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The jarabe is one of the most traditional song forms of the mariachi genre. In the Spanish language, jarabe literally means syrup, which probably refers to the mixture of meters within one jarabe (compare salsa).
Typically, a jarabe will go from a 6/8 to others sections with 3/4, 2/4, return to 6/8 and end in another meter. The 6/8 rhythmic pattern is a constant pattern with no contratiempos as in the son jaliscience. Although today the jarabes are instrumental songs only, the jarabes originated as a medley of favorite regional sones and canciones. The regional nature of the jarabes are often visible in their name, e.g. Jarabe tapatío (Tapatío is something or someone from the city of Guadalajara, Jalisco). The jarabe is traditionally performed with dancers, and in its traditional form constituted a highly improvised choreographic tradition.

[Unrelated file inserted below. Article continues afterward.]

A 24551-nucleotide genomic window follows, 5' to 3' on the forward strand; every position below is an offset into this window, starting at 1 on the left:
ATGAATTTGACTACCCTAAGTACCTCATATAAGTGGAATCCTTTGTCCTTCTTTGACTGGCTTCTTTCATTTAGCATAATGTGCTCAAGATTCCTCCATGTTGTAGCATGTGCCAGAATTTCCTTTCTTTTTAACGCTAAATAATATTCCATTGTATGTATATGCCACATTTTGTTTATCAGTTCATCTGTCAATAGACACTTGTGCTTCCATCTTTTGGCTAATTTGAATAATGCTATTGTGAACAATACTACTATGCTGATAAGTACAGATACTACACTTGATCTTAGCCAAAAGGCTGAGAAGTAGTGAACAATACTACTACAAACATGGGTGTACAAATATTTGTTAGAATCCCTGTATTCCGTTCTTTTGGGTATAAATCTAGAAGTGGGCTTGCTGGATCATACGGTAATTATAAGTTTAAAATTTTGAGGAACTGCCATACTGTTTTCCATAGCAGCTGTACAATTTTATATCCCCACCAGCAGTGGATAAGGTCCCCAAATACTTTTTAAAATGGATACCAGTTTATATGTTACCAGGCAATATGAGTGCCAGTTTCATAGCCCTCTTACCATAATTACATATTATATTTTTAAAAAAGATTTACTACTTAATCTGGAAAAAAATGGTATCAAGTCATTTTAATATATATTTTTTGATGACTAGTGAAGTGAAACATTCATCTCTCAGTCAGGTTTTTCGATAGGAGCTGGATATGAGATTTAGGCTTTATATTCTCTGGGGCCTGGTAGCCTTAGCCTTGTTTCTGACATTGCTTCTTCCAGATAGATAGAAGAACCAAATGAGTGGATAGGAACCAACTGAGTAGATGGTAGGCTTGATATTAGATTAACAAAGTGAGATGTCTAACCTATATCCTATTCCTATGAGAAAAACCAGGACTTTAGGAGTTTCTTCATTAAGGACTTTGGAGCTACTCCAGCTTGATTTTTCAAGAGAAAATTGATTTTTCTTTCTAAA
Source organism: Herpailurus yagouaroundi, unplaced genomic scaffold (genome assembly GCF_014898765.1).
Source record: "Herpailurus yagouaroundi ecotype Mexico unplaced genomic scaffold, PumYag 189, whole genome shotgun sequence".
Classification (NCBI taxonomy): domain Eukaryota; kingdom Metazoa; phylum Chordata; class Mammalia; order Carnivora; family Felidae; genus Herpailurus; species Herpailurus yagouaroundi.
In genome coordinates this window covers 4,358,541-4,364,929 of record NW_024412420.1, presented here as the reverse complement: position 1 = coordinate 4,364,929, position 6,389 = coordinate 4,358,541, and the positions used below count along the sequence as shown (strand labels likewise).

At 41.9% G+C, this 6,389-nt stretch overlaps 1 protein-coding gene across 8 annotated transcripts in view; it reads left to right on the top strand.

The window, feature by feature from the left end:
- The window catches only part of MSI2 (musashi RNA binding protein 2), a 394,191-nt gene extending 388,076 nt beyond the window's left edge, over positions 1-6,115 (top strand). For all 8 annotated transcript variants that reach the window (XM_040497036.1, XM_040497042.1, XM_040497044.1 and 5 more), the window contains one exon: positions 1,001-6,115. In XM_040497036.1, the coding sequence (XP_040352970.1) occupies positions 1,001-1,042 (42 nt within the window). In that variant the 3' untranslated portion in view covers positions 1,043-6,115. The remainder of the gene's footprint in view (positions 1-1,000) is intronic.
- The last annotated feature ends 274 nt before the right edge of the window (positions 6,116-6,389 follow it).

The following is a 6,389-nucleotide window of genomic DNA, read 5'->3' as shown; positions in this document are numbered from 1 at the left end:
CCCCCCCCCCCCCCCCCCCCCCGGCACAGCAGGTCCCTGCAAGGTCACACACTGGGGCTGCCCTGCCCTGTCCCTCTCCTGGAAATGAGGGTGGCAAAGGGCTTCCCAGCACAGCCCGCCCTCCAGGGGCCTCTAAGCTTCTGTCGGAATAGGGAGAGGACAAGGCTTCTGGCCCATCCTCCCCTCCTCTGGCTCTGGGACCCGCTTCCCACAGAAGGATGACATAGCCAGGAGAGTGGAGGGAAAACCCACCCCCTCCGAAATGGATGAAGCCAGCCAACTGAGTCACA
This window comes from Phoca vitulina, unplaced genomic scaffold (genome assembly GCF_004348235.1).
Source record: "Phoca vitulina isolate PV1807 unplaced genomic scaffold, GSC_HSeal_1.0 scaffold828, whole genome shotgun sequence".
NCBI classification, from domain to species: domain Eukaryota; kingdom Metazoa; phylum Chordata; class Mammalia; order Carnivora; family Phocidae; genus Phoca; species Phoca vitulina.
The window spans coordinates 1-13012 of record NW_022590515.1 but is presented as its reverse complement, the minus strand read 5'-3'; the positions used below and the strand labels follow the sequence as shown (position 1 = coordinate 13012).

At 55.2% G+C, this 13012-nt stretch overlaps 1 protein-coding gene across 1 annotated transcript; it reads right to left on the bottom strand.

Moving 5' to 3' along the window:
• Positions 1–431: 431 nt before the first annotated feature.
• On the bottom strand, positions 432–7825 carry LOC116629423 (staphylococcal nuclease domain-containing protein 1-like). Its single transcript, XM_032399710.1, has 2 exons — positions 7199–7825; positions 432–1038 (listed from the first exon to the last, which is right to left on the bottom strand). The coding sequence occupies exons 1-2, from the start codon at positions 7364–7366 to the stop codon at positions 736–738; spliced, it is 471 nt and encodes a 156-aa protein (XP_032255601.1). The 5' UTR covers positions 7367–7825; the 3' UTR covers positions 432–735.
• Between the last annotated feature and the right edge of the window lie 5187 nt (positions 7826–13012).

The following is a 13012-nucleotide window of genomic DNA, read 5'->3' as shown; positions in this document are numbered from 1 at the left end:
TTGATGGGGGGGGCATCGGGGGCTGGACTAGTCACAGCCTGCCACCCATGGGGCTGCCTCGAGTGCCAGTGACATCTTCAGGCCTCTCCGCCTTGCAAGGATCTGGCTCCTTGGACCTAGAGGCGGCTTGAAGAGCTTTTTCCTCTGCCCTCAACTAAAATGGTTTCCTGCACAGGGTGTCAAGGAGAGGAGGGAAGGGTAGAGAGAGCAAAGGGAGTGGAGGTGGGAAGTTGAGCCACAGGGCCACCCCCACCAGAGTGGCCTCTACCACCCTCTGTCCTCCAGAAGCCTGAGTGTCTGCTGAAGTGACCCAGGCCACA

Jarabe verses were a vehicle of popular resistance during the Mexican Revolution. While church and state decried them as immoral and subversive, and the accompanying dance as lascivious, the people felt the jarabe represented them and their political aspirations.